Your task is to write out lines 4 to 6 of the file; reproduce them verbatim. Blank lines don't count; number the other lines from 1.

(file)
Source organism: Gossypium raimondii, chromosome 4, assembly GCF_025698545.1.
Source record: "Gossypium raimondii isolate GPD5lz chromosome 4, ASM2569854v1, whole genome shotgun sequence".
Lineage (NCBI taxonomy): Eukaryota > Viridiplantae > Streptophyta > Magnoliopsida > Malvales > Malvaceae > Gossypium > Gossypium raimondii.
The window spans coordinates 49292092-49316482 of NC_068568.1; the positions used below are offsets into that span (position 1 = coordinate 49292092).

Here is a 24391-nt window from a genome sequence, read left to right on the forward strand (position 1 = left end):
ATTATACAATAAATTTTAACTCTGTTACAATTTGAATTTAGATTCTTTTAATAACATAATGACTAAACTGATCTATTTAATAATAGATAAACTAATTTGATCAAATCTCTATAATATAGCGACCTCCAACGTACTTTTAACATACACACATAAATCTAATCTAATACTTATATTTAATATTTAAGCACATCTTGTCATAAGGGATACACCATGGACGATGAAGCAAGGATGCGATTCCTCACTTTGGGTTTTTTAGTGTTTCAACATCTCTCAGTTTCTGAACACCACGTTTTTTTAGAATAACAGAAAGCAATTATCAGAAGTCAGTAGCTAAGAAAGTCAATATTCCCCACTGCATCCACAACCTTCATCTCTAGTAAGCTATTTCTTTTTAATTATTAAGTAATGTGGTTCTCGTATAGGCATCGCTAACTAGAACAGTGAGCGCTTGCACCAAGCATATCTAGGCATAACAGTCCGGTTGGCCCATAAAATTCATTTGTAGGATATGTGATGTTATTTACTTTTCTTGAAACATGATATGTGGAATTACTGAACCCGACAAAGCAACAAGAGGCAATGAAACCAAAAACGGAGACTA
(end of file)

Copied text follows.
The window spans coordinates 49292092-49316482 of NC_068568.1; the positions used below are offsets into that span (position 1 = coordinate 49292092).

Here is a 24391-nt window from a genome sequence, read left to right on the forward strand (position 1 = left end):
ATTATACAATAAATTTTAACTCTGTTACAATTTGAATTTAGATTCTTTTAATAACATAATGACTAAACTGATCTATTTAATAATAGATAAACTAATTTGATCAAATCTCTATAATATAGCGACCTCCAACGTACTTTTAACATACACACATAAATCTAATCTAATACTTATATTTAATATTTAAGCACATCTTGTCATAAGGGATACACCATGGACGATGAAGCAAGGATGCGATTCCTCACTTTGGGTTTTTTAGTGTTTCAACATCTCTCAGTTTCTGAACACCACGTTTTTTTAGAATAACAGAAAGCAATTATCAGAAGTCAGTAGCTAAGAAAGTCAATATTCCCCACTGCATCCACAACCTTCATCTCTAGTAAGCTATTTCTTTTTAATTATTAAGTAATGTGGTTCTCGTATAGGCATCGCTAACTAGAACAGTGAGCGCTTGCACCAAGCATATCTAGGCATAACAGTCCGGTTGGCCCATAAAATTCATTTGTAGGATATGTGATGTTATTTACTTTTCTTGAAACATGATATGTGGAATTACTGAACCCGACAAAGCAACAAGAGGCAATGAAACCAAAAACGGAGACTA